The Pirates have boasted one of the most celebrated farm systems the past few seasons, so it’s hard to keep track of everyone. These four minor leaguers may not be grabbing headlines or may be a few years away, but they are worth keeping an eye on this month.
Luis Escobar: RHP West Virginia Power
Escobar will be the Pirates only representative at the 2017 Futures Game, which will be held this Sunday.
The 6’1” righty originally signed with the Pirates as a 155 pound infielder out of Columbia. He made his professional pitching debut in 2014 and has slowly been rising through the farm system since.
Escobar features a fastball that reaches the mid-90s, a breaking ball and a changeup.
He is having some trouble adjusting to the better hitters at regular A ball, recording a 4.64 ERA. He has struck out 100 through 75.2 innings, though.
Control has always been an issue for him. He has consistently walked anywhere from three to five batters per nine inning, and Fangraphs’ scouting report on him ranks his potential control at 40 (based on a 20-80 scale). But he wants to have better control in the strike zone as well.
“I want to be able to throw it inside, up down,” Escobar said. “I’m working hard to move it.”
GM Neal Huntington agrees the control is a focal point, but he likes the 21 year old.
“(He’s) a guy with weapons,” Huntington said on July 2. “…There’s a lot of things to like here in this young man.”
Escobar is currently ranked as the Pirates’ 12th best prospect, according to MLB Pipeline.
Ty Moore: OF Bradenton Marauders
When I talked to Moore in late June, he was still a member of the Power. He was fresh off a trip to the A-ball All-Star game, hitting .266 with 32 RBI.
While his offense made him an All-Star, Moore is just as proud about the strides he’s made on defense. He was named the defensive MVP of the All-Star game.
“At the beginning of my career, toward the end in college, I didn’t really care about defense,” Moore said. “I was always taught to be a hitter, and I think that was part of the reason why I was put in the outfield.
“Pittsburgh puts a really big emphasis on defense. That’s what wins ball games when it comes down to the nitty-gritty.”
Offensively, Moore says he has worked on offering at better pitches and controlling his emotions better in the batter’s box. He credits that to him shoring up his mechanics.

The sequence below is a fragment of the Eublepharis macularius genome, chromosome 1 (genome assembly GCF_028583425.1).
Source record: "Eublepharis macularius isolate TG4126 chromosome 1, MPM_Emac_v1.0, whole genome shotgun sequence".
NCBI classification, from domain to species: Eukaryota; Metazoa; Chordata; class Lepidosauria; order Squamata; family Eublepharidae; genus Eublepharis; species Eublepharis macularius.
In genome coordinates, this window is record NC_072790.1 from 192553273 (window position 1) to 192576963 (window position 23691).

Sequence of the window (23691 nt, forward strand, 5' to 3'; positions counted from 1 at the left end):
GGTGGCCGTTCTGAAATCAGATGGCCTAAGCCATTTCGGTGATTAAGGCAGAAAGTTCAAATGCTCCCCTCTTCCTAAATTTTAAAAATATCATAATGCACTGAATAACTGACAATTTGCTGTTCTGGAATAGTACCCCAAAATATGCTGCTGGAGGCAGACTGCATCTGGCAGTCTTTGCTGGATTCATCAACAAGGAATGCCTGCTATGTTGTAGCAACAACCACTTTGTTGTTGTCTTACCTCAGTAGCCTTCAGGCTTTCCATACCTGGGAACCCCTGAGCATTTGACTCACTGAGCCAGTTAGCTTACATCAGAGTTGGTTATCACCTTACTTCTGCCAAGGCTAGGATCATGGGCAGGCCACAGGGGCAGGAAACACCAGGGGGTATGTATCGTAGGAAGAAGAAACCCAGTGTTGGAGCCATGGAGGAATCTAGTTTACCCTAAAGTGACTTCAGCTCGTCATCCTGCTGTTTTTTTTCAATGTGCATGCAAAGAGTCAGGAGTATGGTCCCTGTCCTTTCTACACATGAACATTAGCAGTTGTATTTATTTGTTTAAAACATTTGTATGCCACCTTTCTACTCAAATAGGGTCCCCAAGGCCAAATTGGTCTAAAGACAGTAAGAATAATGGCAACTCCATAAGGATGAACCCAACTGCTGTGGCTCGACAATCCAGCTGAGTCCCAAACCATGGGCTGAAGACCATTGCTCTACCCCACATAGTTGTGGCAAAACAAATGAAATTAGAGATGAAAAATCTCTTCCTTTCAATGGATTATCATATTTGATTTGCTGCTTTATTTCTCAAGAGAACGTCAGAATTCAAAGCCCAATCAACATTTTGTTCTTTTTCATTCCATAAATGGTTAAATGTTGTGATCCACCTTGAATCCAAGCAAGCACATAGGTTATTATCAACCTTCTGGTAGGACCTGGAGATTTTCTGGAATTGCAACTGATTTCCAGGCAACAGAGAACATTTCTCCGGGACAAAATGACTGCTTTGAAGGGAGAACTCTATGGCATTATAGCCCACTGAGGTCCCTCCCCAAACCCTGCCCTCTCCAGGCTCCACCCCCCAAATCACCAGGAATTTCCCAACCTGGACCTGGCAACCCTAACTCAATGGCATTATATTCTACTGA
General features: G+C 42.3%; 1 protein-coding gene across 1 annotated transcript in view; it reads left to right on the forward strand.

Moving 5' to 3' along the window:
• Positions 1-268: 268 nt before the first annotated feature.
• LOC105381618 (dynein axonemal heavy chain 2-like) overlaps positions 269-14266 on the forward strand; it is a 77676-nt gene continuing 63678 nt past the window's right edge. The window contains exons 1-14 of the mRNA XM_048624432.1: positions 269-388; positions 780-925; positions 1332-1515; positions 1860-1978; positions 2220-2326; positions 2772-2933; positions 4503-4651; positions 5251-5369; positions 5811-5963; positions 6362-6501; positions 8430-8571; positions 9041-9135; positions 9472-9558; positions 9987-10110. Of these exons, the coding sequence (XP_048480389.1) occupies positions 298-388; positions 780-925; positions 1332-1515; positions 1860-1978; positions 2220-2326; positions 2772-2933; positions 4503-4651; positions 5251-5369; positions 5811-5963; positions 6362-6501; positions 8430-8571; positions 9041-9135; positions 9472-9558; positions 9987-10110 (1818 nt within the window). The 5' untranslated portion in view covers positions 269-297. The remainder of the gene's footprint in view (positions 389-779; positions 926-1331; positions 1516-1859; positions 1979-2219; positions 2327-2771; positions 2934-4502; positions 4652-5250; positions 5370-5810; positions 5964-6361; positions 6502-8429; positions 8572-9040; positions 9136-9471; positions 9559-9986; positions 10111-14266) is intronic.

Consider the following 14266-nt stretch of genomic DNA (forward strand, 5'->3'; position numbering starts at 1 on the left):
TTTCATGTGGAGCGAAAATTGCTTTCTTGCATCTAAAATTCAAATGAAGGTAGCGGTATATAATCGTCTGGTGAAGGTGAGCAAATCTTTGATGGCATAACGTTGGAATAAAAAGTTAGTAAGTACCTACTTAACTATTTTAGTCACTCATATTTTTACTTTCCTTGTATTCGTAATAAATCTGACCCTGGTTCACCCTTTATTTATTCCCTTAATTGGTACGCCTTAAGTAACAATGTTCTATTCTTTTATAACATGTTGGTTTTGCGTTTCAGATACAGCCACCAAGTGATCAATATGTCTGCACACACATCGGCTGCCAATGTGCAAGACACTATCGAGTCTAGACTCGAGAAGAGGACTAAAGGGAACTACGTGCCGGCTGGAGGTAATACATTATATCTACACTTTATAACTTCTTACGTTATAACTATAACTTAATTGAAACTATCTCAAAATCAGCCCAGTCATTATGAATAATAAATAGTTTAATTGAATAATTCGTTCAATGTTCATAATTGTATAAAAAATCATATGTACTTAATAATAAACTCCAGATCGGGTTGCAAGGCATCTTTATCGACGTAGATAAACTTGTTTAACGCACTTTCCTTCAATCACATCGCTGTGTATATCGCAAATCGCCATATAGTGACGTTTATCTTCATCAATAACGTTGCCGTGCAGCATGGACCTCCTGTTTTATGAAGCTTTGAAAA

“From the development stand point, I’m very happy where I’m at. I know the coaching staff is happy with where I’m at,” Moore said. “We’re not going to be complacent with where I’m out. I’m going to continue to move forward.”
The organization must be happy with his development too. Moore was promoted to the Marauders on June 25.
Trae Arbet: INF West Virginia Power
Albert missed all but two games in A- last year after a wrist surgery. Despite that, he was still promoted from low-A to regular A this year, and he has been one of the Power’s best hitters. So far, he is hitting .253 with eight home runs in 245 plate appearances.
Arbet only had four home runs in his four year professional career coming into this season, but Power hitting coach Ryan Long saw power potential in him. They made a couple adjustments, notably shortening the stroke and cutting down on his leg kick, that made him an All-Star.
“We talked about a couple things- better separation, things like that- to allow him to drive some balls, which is what he’s capable of,” Long said. “…I think that’s where the difference has been.”
The leg kick is the big difference for Arbet. He felt his stance was getting too wide, so now he is standing up more in the box.
“I’m seeing the ball really well, so it helped out a lot,” Arbet said.
Jordan Luplow: OF Indianapolis Indians
Luplow was promoted to AAA last week after going on a torrid stretch in Altoona. He posted a .287/.368/.535 line with 16 home runs as a member of the Curve this year. He has gone deep in three of his first 32 plate appearances with Indianapolis.
Luplow has been touted as having raw power ever since he was drafted in the third round of the 2014 draft. That did not translate to in game power his first couple years in the minors, but a good walk rate and patience at the plate helped make him an above average hitter. Now that the power is playing, he has become one of the most feared hitters in the Pirates’ farm system.
“He simplified some things,” Huntington said. “…He’s certainly taken some large steps forward this year, and we felt like he was absolutely ready to tackle that next challenge.’
Luplow is currently ranked as the 29th best prospect in the Pirates’ farm system, according to MLB Pipeline.